Economic rationale

Let us examine the economic rationale of the eTransport system.

If a government is operating rationally, Cabinet approvals are given only if the economic rationale and cost benefit analysis support the proposed action. In my experience, if the economic rationale is not supportive, the proposed scheme should not have gone past the responsible minister.

The economic rationale for a system such as eTicketing must be anchored to the income level of bus users in Fiji. This is the context within which this policy should be assessed.

Fiji is classified as a low middle-income country. The income per person of richer countries like Australia and New Zealand can be more than five times that of Fiji.

At the same time, their unemployed people get paid by their governments, often more than many of us that ride buses in Fiji earn. They can comfortably budget for their transport needs.

That is why developing countries tend to use an eTransport scheme. It fits their income levels. Notwithstanding, their governments still offer bus riders the option to pay cash. I guess these governments are concerned about the inconvenience and hardship that a compulsory system will impose on the poor.

In Fiji, where incomes are more than five times lower, our Government is making it compulsory to use the scheme. Those who use buses as the mode of transport are generally at the lower end of the income scale and do not have a regular stream of income or any income at all.

Biggest impact

The biggest impact of this scheme will be on this group of people — the poor and unemployed. Poor families will give Vodafone their money up-front, when they don't even have enough to feed the family.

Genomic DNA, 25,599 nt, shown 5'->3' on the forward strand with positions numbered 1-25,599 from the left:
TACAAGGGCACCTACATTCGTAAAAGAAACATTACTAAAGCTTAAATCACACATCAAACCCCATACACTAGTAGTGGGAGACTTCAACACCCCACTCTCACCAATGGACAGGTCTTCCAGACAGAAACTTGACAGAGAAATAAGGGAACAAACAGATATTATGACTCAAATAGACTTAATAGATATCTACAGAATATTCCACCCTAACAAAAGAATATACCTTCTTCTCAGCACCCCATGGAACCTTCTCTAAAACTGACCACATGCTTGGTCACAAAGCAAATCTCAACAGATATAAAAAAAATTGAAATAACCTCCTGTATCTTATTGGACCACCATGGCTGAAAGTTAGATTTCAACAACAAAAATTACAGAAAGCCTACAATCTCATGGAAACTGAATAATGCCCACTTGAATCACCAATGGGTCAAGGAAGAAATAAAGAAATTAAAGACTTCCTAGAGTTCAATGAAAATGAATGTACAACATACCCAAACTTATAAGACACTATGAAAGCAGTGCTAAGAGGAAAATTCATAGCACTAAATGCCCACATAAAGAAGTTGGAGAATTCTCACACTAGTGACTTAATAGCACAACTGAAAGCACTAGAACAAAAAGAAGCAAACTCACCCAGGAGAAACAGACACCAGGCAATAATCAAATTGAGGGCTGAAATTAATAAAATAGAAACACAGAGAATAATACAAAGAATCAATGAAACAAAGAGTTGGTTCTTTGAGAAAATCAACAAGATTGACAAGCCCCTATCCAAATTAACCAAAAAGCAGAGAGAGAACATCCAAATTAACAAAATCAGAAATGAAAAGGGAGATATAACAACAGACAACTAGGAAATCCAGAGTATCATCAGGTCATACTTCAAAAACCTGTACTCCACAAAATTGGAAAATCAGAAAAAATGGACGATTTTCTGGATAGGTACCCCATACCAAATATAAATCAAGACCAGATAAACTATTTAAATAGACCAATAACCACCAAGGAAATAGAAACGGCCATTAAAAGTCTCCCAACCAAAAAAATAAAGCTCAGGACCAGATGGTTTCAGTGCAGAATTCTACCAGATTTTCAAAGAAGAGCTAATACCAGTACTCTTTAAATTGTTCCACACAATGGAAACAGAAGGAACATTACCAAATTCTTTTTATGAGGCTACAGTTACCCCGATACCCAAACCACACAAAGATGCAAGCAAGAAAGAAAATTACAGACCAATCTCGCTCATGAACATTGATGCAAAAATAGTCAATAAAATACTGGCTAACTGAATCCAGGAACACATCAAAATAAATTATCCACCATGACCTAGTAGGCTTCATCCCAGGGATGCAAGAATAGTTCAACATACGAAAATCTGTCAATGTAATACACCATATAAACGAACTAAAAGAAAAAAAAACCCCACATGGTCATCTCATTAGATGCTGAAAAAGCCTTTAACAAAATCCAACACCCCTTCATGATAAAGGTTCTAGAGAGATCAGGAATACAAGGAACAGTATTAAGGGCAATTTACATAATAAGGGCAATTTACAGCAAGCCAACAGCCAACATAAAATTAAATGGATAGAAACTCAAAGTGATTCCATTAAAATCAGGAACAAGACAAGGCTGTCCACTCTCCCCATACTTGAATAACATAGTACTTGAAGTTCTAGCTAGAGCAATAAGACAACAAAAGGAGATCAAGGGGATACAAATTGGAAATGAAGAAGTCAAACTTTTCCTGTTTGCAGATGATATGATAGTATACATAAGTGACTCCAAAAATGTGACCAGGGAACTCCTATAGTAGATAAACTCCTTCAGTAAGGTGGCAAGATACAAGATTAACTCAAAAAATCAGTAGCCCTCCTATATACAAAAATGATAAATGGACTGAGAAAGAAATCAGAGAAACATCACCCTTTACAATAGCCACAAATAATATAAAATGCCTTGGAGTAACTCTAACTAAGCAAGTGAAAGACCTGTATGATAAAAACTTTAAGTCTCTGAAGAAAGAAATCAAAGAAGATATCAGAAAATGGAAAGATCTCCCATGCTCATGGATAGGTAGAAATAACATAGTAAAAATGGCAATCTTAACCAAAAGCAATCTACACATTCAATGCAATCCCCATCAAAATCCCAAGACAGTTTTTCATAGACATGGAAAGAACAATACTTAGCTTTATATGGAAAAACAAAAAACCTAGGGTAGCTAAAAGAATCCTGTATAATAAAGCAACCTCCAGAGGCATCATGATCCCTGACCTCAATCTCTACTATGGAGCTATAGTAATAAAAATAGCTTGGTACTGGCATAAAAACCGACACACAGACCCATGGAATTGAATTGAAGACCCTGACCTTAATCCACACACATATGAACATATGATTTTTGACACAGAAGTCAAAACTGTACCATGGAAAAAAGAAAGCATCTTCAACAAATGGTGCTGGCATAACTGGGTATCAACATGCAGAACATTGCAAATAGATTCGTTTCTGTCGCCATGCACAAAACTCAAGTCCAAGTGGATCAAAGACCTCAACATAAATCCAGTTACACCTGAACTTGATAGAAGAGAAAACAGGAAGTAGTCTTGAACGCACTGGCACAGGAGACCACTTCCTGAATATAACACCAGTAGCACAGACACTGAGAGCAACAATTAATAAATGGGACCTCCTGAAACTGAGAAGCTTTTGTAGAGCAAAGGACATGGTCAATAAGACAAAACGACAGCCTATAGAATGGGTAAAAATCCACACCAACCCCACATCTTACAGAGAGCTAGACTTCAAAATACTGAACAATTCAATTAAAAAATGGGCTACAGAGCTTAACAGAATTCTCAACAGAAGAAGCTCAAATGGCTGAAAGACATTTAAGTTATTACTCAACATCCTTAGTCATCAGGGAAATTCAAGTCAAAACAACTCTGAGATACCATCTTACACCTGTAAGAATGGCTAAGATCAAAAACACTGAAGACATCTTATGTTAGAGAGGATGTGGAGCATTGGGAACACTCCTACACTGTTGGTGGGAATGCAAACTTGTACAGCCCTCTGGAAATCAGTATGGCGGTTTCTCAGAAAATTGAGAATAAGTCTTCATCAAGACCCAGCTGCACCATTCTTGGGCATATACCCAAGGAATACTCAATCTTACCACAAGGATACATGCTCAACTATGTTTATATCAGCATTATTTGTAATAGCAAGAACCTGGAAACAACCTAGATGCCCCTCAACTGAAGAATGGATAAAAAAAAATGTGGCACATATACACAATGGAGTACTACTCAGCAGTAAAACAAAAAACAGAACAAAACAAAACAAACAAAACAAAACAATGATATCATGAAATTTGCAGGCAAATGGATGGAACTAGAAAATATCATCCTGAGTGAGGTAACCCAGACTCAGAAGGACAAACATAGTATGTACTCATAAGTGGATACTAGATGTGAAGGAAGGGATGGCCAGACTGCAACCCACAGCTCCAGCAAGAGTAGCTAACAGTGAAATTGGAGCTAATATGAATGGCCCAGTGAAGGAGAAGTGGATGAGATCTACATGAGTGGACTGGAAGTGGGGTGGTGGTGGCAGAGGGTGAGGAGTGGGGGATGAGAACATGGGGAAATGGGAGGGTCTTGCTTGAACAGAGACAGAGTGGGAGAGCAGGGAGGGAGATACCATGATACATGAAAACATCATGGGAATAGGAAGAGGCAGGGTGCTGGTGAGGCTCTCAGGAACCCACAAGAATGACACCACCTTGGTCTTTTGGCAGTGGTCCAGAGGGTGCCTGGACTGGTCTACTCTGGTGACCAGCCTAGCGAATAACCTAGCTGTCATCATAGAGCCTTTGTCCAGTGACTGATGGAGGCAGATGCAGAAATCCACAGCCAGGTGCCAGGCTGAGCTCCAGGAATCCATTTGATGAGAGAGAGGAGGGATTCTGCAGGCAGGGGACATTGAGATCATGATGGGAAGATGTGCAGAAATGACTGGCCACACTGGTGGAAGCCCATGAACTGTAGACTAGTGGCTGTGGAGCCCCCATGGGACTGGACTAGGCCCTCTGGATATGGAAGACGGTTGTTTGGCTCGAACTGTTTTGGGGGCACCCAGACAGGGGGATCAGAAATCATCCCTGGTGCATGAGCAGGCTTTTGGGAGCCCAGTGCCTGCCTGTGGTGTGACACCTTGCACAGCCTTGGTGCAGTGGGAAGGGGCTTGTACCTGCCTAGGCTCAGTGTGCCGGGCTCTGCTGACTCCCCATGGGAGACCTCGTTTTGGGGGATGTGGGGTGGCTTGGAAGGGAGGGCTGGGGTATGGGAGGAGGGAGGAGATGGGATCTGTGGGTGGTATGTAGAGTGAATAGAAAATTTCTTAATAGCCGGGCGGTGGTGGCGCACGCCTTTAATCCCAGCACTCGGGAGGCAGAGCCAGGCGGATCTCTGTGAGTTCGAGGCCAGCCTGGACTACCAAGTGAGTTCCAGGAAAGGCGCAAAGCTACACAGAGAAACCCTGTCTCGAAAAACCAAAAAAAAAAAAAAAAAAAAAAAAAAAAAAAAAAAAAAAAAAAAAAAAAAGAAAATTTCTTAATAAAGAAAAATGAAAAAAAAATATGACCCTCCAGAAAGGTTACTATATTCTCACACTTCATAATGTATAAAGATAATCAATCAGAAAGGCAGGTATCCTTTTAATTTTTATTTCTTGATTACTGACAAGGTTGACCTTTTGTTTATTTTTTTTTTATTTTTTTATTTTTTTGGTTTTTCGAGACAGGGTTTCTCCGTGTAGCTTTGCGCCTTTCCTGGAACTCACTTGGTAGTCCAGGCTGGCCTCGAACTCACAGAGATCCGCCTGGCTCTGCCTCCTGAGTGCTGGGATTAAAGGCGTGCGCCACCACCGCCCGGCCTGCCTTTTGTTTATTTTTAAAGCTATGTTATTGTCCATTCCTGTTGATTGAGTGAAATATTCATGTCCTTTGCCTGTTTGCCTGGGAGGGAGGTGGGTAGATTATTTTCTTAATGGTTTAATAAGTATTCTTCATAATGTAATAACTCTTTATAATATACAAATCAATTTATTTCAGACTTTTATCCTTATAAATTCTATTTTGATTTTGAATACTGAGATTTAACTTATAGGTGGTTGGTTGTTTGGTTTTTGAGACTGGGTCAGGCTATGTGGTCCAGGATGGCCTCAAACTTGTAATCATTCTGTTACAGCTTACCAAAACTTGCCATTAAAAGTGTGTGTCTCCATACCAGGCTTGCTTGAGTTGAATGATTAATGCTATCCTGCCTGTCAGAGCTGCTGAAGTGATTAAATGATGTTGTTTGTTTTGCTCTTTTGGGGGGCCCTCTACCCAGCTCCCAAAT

If I was conducting the economic evaluation of this scheme, I would focus on its impact on lower income earners, the poor and the unemployed.

It is clear to me that the economic rationale for e-Transport for Fiji does not stack up.

That is why the Minister for Economy declined to allow the cash option to the people. He knows very well that given the choice, the people will not use the e-ticket, they will just pay cash.

Why? Simply because of the economic arguments that I have outlined above. It boils down to income levels.

So, if this scheme does not stack up, why is Government imposing it on us?

I have heard people argue that we should embrace this change. I challenge this misplaced logic and say that we should not accept change just for its sake. It is not fair to impose the burden of change on the ordinary people when the change does not make common sense. Let us examine this a bit more.

* Continued on Page 38

I understand that e-Ticketing will stop bus drivers allegedly putting their hands in the till. I have heard people say that this scheme therefore promotes transparency. But how does this transparency gets loaded on to the people?

No sense

It does not make sense to me why the people must suffer in order to fix this problem of alleged stealing in the bus industry.